It would be one thing if Smith were a kook—a Vermin Supreme–style stunt candidate or a LaRouche follower or a libertarian—but from what little I know about her, she seems to be a very normal state politician. She is in her third term, she has been an engineer and an educator, and she lists endorsements from seemingly normal Democratic politicians on her website. I see no obvious red flags—except that, apparently, she has less access to the Democratic fundraising network than Cunningham.
Cunningham, too, seems to be an entirely conventional Democratic politician. Here’s how Politico describes his record: “Cunningham, who represented an area north of Charlotte in the state Senate for one term nearly two decades ago, is a veteran of the Iraq and Afghanistan wars and has the endorsement of the [Democratic Senatorial Campaign Committee], as well as a variety of North Carolina politicians and organizations.”
In other words, Cunningham is a product of the Democratic candidate-selection machine that above all values the “right” biographical details (moderates with military backgrounds are ideal), along with the ability to pass what the Democratic Congressional Campaign Committee calls the “Rolodex” test (candidates are asked to go through their phone contacts and add up how much money they could raise from everyone in it). Smith clearly failed the Rolodex test.
According to Bitecofer’s thesis, such tests are irrelevant to the question of which candidate the voters will accept. In fact, it doesn’t really matter which Democrat wins the nomination. Both have an equal shot at winning in November. Even if you question the premise that almost any Democrat is equally electable, in this particular case, the man the party chose, Cunningham, has an electoral history that is no better than Smith’s. He already lost a Senate primary in 2010. He honestly just looks like the kind of guy who would lose a North Carolina Senate race to a vulnerable Republican.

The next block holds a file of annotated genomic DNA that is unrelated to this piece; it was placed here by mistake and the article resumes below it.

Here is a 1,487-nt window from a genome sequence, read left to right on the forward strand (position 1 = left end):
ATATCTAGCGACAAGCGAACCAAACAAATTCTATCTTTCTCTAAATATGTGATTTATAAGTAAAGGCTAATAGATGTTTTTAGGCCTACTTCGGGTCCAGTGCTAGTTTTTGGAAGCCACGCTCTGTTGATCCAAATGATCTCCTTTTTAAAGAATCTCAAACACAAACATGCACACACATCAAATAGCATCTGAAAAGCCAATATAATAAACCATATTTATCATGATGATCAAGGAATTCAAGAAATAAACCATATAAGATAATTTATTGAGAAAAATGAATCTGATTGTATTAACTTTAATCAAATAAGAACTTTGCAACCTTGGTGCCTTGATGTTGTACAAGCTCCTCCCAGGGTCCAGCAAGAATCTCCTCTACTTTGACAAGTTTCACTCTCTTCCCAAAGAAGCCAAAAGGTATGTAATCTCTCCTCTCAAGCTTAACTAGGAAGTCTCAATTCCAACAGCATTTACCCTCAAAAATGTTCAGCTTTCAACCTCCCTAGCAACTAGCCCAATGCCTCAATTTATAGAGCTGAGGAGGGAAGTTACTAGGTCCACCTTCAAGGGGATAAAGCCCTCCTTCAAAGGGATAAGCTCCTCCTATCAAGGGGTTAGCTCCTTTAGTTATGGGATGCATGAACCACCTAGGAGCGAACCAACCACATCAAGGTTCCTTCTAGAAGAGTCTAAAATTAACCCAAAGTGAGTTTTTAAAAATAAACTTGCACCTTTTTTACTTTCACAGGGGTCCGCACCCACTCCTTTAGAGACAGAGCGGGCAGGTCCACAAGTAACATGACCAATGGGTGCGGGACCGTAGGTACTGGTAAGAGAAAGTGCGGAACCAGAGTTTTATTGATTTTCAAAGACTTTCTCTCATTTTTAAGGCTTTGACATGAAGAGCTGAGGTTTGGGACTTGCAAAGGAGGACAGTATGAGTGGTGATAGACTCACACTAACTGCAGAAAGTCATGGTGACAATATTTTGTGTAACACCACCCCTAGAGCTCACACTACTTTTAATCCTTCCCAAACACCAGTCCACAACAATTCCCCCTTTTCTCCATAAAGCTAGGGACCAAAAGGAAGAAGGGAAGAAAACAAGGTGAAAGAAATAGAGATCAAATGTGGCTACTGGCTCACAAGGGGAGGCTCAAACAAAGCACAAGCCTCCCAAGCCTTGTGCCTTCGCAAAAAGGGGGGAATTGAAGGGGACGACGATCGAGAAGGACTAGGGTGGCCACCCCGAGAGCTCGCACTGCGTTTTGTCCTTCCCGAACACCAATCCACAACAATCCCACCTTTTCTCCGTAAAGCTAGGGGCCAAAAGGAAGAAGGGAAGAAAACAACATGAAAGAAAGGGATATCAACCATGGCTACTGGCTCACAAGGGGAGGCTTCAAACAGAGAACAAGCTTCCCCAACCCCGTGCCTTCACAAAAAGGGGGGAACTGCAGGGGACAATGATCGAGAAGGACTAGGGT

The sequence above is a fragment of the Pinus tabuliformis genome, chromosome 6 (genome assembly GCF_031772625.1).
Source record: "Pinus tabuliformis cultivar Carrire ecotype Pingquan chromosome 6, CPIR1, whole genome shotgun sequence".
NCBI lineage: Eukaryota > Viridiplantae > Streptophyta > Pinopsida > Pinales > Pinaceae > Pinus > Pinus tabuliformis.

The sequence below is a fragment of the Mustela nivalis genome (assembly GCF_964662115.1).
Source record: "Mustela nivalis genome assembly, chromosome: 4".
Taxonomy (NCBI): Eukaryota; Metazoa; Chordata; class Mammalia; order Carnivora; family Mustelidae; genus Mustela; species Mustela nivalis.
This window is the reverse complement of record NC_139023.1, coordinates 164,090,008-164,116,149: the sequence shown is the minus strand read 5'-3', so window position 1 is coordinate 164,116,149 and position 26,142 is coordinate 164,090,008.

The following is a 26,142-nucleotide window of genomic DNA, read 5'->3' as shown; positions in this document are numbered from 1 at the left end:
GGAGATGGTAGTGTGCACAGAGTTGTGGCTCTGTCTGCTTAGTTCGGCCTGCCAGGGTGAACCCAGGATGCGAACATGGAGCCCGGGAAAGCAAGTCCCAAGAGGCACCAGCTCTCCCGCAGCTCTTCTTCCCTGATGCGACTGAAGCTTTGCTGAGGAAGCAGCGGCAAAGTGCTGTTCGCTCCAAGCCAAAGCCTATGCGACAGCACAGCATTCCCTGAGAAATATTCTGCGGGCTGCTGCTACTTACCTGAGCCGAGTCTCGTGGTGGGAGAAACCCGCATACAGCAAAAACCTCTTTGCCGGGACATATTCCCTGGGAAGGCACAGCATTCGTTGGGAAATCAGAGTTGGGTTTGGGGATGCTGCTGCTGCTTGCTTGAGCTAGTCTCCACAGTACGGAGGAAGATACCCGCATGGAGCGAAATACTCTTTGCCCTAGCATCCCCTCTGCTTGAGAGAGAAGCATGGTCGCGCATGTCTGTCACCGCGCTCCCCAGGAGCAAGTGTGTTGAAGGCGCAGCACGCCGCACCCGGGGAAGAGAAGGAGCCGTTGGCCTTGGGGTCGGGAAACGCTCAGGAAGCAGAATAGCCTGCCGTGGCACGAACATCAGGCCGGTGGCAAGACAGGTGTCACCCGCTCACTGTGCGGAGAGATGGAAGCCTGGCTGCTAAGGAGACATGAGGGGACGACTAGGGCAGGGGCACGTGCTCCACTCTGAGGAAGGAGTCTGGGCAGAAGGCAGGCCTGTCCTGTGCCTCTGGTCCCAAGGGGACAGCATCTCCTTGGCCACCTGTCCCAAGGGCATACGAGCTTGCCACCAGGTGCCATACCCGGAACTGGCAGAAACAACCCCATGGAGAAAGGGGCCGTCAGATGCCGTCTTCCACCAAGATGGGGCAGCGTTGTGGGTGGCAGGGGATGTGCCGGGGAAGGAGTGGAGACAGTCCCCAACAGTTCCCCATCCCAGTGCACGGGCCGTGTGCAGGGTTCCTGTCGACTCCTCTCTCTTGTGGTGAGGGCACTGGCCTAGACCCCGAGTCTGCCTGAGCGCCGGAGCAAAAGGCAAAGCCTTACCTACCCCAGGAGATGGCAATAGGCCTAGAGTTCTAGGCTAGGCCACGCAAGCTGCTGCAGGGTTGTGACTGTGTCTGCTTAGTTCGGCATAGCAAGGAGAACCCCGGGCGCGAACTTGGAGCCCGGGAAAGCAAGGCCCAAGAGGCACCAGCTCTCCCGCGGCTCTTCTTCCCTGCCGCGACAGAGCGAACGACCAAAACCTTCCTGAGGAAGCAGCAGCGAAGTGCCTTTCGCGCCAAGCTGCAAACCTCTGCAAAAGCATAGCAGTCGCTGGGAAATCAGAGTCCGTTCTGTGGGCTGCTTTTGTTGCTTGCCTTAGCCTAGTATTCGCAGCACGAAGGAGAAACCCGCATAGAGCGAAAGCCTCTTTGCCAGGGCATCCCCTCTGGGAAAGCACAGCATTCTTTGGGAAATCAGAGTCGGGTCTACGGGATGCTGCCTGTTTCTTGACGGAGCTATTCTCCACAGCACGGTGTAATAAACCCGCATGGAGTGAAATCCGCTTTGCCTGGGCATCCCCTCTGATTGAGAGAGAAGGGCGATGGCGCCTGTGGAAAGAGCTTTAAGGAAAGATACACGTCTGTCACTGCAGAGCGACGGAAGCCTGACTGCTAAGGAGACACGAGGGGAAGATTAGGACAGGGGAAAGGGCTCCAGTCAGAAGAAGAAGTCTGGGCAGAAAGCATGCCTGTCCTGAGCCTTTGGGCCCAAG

In short, there’s no evidence, despite the certainty of Democratic politicians and operatives, that Smith would be a worse candidate than Cunningham. Those operatives may sincerely believe otherwise. Or they may simply be laundering their own centrist politics through the imagined preferences of voters. Either way, the results would look the same.
Democrats ought to welcome the conservative intervention as a colossal waste of Republican money, if nothing else. “When Republicans are weighing in for somebody,” Senator Tim Kaine told Politico, “they’ve made the judgment that they’re worried about Cal, and they’re not worried about her.” They seem to be making exactly the same mistake the Democrats are. If Smith wins the primary, which is still an unlikely prospect, their mistake will have given her a positive introduction to North Carolina voters.
If it’s true that everyone is wrong about “candidate quality,” Democrats are posing the wrong questions. It’s more important to ask what a candidate would do once elected than it is to ask how he or she would get elected. And instead of bemoaning the GOP’s dirty tricks, liberals should encourage Republicans to make even more duplicitous primary interventions on behalf of “unelectable” candidates.